A Pesky Hunting Alternative

A Pesky Hunting Alternative

Feral swine are here to stay and represent a way to reducing hunting pressure on bucks game managers try to protect.

Story and photography by Bob Zaiglin

Cruising the low-lying brush country from a top-drive vehicle is an exhilarating way to see a lot of country and a large number of deer.  That is just what my hunting companion David Shashy and I did one cold mid-December morning on an expansive Dimmit County ranch.  But as temperatures started to plummet and deer movement declined, we opted to check out a huge pear flat where wild hogs were known to hang out, and take a few of the marauders — as popping a pig or two on a deer hunt is considered a nice bonus.

Hogs may initially appear unintelligent, but they are no slouches when it comes to slinking back into the sea of brush whenever a vehicle is heard.  This escape response is magnified each time they are shot at from a vehicle and other than a coyote, nothing will bring a sportsmen’s vehicle to a halt faster than the opportunity to pummel a pig.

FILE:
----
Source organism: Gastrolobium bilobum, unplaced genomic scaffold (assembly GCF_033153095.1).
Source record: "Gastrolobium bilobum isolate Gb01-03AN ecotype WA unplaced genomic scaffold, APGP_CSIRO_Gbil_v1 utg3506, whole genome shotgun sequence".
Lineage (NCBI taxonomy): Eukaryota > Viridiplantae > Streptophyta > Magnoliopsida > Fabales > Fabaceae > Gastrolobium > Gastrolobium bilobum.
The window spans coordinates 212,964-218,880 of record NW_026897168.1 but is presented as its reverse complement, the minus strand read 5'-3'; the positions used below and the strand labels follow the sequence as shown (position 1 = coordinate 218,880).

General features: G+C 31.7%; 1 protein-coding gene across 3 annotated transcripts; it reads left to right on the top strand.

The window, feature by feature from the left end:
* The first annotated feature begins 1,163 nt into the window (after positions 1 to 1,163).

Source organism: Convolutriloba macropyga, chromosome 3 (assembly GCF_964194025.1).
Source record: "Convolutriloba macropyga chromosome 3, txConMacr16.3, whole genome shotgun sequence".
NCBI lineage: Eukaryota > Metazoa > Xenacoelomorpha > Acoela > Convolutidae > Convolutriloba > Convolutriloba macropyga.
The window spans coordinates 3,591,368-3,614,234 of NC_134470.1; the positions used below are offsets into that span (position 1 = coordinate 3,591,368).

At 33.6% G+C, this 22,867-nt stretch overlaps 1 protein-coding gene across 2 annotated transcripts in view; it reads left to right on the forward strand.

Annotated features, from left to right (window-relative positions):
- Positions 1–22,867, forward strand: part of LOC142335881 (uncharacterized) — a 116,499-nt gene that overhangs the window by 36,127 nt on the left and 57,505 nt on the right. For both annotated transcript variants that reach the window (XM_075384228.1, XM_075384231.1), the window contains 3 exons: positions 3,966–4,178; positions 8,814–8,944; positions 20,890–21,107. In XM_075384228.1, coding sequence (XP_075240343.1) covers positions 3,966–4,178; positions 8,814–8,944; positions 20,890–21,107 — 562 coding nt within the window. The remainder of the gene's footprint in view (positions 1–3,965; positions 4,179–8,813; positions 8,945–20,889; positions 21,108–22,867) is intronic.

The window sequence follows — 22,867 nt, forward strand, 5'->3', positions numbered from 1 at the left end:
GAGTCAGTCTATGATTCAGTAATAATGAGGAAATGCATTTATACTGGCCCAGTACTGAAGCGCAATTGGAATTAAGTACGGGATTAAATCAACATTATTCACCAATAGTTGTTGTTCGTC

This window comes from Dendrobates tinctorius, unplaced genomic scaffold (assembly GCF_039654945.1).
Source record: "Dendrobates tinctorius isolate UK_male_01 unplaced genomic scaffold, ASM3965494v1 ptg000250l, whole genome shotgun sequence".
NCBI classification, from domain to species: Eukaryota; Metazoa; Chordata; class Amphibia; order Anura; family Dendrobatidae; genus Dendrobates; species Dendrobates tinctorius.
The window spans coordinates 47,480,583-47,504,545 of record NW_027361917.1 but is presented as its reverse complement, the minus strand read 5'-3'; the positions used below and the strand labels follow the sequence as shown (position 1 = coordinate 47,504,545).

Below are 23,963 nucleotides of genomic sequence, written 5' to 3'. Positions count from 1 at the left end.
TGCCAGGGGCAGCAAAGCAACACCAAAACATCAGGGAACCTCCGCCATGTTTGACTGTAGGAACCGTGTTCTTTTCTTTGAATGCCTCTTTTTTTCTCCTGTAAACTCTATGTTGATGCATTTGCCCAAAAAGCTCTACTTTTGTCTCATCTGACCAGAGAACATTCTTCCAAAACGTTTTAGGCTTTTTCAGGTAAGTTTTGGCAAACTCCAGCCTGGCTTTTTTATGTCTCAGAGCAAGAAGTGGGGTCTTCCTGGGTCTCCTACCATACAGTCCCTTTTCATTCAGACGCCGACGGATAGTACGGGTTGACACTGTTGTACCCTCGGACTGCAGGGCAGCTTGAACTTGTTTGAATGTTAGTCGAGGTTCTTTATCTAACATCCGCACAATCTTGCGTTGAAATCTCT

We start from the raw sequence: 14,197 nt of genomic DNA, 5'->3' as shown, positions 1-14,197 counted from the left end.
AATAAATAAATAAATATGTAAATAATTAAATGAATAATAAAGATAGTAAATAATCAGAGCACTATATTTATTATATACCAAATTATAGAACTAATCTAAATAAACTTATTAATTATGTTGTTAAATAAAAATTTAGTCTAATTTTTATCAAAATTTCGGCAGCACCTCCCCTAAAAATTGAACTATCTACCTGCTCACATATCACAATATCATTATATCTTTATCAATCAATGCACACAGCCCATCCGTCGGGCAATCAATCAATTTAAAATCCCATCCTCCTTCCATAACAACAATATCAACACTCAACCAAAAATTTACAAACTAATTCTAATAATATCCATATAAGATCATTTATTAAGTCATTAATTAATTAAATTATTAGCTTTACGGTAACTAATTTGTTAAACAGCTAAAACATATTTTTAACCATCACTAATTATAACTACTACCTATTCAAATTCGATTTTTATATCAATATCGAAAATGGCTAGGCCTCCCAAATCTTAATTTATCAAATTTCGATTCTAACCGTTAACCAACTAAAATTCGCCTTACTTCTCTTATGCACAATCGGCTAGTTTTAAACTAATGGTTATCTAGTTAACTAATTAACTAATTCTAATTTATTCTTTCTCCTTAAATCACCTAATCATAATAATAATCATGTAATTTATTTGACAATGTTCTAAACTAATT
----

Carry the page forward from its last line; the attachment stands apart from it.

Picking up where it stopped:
Arriving at the intersection of a sendero inundated by low-growing regrowth, I pulled over.  From there we stealthily maneuvered towards an expansive pear flat where I was hoping we would find pigs rooting in the buffalo grass-laden clay soil.

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